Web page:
Lagrange Interpolation Formula in Numerical Analysis/Techniques

Hello readers, in today’s topic, we will discuss the Lagrange Interpolation Formula in numerical analysis/techniques, its formula, derivation, advantages, and limitations with examples. This is a very important method to find out the largest polynomial. Before these, we also discussed about Regula Falsi Method In Numerical Method, and Secant Method in Numerical Analysis/Techniques if you don’t know Hurry up Now! Previously we also describe briefly various topics such as BiSection Method In Numerical Techniques Newton’s Raphson Method, and many more which are really helpful for your better understanding. So without wasting time let’s dive into our topic:

Lagrange Interpolation Formula in Numerical Analysis/Techniques

Basically in this post, we are discourse about the Lagrange interpolation and its formula. By using this formula we find the largest polynomial.

Lagrange interpolating polynomials give no error calculation.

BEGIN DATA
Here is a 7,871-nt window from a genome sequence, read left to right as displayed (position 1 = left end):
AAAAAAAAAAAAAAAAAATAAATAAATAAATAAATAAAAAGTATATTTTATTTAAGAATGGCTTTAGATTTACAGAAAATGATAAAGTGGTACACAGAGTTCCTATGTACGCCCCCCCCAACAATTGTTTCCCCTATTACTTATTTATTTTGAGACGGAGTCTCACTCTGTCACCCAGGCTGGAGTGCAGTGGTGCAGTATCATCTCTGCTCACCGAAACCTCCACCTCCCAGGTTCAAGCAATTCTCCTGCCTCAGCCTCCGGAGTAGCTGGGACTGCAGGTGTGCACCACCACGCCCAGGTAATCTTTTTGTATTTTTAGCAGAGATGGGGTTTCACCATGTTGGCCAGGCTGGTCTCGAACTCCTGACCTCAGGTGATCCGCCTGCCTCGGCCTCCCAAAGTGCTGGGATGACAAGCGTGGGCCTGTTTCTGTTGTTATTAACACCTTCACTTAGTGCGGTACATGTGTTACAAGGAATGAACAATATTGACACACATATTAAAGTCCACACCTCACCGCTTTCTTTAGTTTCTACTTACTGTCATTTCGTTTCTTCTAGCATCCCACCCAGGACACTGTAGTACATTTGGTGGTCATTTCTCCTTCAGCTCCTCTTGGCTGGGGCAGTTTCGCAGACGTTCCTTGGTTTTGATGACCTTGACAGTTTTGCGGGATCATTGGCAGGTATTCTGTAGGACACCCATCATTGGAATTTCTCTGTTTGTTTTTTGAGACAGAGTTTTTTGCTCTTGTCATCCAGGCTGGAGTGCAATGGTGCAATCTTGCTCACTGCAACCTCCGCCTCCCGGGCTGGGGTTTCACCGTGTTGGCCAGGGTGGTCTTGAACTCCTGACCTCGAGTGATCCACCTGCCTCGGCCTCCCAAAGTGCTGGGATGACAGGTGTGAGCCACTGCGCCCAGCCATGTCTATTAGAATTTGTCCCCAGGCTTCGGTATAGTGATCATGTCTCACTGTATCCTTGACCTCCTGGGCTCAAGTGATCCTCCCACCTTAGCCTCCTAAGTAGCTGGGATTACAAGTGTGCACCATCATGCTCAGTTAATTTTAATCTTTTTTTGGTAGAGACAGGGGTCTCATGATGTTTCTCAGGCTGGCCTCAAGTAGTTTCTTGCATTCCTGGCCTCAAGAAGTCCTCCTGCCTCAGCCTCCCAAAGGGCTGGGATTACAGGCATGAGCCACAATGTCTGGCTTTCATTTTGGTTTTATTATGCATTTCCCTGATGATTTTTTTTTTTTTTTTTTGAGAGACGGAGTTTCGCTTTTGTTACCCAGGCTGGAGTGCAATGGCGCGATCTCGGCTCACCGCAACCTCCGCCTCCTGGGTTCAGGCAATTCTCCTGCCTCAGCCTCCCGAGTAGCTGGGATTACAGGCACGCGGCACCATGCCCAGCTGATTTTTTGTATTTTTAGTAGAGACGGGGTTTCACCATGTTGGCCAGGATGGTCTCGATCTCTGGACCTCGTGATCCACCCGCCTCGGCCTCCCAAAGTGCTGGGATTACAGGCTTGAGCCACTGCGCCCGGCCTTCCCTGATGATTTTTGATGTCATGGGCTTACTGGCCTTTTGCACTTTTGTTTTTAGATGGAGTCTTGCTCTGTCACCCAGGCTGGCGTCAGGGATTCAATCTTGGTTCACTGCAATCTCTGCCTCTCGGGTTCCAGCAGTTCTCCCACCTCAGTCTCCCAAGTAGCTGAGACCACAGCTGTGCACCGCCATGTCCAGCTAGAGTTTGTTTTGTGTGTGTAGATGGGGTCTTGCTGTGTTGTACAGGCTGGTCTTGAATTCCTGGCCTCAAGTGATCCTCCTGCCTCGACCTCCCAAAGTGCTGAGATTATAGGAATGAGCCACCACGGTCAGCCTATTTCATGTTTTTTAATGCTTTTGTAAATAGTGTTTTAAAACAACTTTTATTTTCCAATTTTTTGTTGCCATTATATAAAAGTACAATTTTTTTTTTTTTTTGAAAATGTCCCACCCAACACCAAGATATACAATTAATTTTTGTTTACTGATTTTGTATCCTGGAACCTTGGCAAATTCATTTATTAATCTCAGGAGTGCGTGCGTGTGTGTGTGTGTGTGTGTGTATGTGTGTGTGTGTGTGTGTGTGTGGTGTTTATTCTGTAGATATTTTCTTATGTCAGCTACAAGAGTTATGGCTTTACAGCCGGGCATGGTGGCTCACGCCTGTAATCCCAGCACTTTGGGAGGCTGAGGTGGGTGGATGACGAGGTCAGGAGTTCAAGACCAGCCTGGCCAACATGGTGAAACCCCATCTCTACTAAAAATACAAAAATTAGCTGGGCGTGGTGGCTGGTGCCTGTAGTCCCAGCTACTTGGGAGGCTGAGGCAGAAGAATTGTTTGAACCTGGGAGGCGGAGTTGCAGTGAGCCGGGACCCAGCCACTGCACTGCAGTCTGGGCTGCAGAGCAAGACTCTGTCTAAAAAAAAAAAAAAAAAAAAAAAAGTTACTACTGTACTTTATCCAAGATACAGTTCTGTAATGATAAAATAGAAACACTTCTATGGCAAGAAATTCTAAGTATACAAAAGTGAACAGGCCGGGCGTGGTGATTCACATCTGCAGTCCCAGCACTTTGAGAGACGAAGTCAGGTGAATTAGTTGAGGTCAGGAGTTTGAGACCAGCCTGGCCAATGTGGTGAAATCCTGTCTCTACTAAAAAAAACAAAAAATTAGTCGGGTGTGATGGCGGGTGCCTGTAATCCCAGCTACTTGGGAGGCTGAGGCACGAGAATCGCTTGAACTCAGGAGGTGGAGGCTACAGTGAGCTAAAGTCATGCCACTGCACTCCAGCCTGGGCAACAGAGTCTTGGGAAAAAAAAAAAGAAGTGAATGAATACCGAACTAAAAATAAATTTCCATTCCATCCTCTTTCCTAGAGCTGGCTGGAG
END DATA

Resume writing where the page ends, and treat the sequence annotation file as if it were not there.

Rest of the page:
Lagrange’s interpolation is an nth-degree polynomial approximation to f(x). So the nth formula is given below:

What is meant by a Lagrange polynomial?

In numerical analysis, the Lagrange interpolating polynomial is the unique polynomial of the lowest degree that interpolates a given set of data.

Are Newton and Lagrange the same?

The main difference between Newton and Lagrange interpolating polynomials lies only in the computational aspect. The advantage of Newton’s interpolation is the use of nested multiplication and the relative easiness to add more data points for higher-order interpolating polynomials.

Evaluate f(0.3) by using the Lagrange interpolation formula from the following table

x01347
f1349129813

Solution:

This question will solve by the Lagrange interpolation formula so for easy calculation first, we write the values of x and f individually.

X0= 0   , X1 =1  ,  x2=3  ,  x3=4   , x4=7

F(x0)=1  ,  F(x1)=3  , F(x2)=49  , F(x3)=129 ,F(x4)=813

So let’s write the Lagrange interpolation formula according to our formula

Then we put the above formula, we get:

So the f(0.3) by using the Lagrange interpolation formula the polynomial is 1.831.

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